Reportedly the first American theater actress to earn a three-figure salary, Rose Eytinge was praised for her fiery, passionate performances. Eytinge began acting at age seventeen, performing in Albany and New York City with actors like Edwin Booth and E.L. Davenport. On a performance tour stop in Washington, she was invited to the White House by President Abraham Lincoln, who attended several of her performances. Known for taking on physically demanding roles, Eytinge created the role of Laura Courtland in Augustin Daly’s Under the Gaslight, hacking her way out of a locked toolshed and rescuing a Civil War veteran from an oncoming train. In 1869 she married George H. Butler, the US Consul General to Egypt, and lived abroad with him for two years. She divorced him in 1873 on charges of abuse, but incorporated her experience in Egypt (and props from her travels) into her role as Shakespeare’s Cleopatra in 1880. Eytinge joined the Union Square Theatre Company in New York after her divorce and continued to perform there until her retirement in 1907. In 1905 she published her autobiography, Memories of Rose Eytinge, detailing her life in the theater and her adventures in Egypt.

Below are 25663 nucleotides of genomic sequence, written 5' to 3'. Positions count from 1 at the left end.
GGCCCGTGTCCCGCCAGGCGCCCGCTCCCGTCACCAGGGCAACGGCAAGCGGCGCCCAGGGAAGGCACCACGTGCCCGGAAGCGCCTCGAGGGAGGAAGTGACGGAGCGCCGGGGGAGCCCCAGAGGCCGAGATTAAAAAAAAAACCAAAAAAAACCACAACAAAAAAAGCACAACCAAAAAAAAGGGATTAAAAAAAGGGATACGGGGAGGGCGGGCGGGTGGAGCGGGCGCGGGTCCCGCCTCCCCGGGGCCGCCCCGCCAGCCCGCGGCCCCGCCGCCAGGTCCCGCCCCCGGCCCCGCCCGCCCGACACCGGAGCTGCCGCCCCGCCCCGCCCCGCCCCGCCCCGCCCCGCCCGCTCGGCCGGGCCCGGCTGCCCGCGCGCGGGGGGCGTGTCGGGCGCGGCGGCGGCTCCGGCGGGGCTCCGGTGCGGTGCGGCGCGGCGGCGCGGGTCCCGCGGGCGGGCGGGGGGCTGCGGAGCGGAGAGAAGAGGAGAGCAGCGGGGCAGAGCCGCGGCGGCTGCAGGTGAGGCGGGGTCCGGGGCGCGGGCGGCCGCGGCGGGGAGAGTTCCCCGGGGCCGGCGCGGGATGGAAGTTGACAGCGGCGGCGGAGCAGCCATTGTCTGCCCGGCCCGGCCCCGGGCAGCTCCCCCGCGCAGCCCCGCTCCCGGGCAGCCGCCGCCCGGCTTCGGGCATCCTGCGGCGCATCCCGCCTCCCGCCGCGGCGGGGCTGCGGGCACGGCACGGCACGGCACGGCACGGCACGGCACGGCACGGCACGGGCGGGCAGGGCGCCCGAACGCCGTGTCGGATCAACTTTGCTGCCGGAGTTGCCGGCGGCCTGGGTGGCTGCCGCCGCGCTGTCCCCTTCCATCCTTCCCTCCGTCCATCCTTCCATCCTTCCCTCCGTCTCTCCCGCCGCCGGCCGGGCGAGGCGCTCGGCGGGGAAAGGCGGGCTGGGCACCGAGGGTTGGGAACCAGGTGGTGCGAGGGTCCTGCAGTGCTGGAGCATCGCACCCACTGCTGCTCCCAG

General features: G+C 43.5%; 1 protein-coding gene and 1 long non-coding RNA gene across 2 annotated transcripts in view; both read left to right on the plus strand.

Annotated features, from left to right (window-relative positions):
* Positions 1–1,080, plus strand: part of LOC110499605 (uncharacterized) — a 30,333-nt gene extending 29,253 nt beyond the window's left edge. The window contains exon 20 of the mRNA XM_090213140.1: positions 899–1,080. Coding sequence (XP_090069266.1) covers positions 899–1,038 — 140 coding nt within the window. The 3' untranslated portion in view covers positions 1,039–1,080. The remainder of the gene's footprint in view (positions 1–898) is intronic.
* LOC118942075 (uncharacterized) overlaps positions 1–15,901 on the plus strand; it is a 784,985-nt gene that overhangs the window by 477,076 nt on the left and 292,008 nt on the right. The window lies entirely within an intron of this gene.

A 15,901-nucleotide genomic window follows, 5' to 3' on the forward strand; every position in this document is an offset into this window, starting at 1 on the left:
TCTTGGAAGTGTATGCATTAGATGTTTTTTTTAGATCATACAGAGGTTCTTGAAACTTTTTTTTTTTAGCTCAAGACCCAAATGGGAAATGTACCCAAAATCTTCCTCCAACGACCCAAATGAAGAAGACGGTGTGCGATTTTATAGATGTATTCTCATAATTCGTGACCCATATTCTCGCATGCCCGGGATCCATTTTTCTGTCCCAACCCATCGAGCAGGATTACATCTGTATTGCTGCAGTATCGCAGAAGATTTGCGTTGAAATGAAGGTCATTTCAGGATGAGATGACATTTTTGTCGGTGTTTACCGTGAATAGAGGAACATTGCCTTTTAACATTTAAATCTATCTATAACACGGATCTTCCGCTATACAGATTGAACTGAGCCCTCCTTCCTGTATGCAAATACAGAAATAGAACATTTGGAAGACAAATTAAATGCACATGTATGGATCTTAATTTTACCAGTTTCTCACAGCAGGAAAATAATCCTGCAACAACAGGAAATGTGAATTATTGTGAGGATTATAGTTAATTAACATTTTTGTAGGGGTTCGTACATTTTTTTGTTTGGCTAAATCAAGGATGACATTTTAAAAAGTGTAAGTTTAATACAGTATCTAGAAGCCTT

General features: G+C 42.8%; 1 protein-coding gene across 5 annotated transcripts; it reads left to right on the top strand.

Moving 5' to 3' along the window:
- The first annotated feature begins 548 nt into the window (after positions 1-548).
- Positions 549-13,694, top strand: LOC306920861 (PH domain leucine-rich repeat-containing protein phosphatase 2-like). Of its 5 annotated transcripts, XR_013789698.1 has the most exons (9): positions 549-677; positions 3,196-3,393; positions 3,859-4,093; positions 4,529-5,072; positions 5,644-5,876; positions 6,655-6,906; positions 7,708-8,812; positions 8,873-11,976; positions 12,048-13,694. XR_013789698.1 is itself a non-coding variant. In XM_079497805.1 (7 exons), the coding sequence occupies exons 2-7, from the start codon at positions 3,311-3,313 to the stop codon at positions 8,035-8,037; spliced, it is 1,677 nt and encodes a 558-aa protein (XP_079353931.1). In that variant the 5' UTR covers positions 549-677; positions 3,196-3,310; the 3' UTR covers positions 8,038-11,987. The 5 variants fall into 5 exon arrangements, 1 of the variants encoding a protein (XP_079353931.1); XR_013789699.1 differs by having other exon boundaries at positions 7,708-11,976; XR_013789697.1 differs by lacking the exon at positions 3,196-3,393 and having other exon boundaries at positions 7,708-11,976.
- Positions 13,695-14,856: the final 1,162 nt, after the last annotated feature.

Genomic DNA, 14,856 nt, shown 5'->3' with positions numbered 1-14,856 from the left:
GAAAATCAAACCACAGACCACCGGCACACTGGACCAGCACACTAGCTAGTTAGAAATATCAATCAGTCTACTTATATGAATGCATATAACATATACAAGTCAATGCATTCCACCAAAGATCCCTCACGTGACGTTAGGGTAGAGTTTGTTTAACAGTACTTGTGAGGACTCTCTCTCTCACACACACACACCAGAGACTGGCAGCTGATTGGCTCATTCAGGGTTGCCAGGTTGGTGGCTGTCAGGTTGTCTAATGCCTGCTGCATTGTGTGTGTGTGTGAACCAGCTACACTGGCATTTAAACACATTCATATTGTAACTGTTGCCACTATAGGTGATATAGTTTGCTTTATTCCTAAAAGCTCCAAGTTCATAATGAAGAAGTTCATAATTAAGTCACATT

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Jewish Women's Archive. "Rose Eytinge ." (Viewed on May 1, 2016) <http://jwa.org/people/eytinge-rose>.